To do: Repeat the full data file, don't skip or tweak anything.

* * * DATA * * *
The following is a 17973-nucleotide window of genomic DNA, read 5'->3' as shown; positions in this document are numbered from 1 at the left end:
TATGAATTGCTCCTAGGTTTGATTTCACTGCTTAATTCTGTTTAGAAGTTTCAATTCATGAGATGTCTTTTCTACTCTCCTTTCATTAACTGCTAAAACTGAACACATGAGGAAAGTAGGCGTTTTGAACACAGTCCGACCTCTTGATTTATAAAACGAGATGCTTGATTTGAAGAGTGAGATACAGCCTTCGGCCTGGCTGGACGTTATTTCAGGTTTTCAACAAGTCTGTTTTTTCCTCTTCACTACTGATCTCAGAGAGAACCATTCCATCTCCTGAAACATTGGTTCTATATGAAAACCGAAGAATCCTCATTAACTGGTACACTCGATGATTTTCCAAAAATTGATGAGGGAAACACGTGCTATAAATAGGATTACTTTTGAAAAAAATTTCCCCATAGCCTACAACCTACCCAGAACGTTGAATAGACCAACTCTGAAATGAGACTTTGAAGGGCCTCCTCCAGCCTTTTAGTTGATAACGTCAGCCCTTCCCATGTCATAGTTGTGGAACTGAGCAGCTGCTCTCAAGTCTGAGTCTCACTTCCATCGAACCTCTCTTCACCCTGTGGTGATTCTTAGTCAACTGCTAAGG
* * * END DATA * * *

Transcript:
The following is a 17973-nucleotide window of genomic DNA, read 5'->3' as shown; positions in this document are numbered from 1 at the left end:
TATGAATTGCTCCTAGGTTTGATTTCACTGCTTAATTCTGTTTAGAAGTTTCAATTCATGAGATGTCTTTTCTACTCTCCTTTCATTAACTGCTAAAACTGAACACATGAGGAAAGTAGGCGTTTTGAACACAGTCCGACCTCTTGATTTATAAAACGAGATGCTTGATTTGAAGAGTGAGATACAGCCTTCGGCCTGGCTGGACGTTATTTCAGGTTTTCAACAAGTCTGTTTTTTCCTCTTCACTACTGATCTCAGAGAGAACCATTCCATCTCCTGAAACATTGGTTCTATATGAAAACCGAAGAATCCTCATTAACTGGTACACTCGATGATTTTCCAAAAATTGATGAGGGAAACACGTGCTATAAATAGGATTACTTTTGAAAAAAATTTCCCCATAGCCTACAACCTACCCAGAACGTTGAATAGACCAACTCTGAAATGAGACTTTGAAGGGCCTCCTCCAGCCTTTTAGTTGATAACGTCAGCCCTTCCCATGTCATAGTTGTGGAACTGAGCAGCTGCTCTCAAGTCTGAGTCTCACTTCCATCGAACCTCTCTTCACCCTGTGGTGATTCTTAGTCAACTGCTAAGG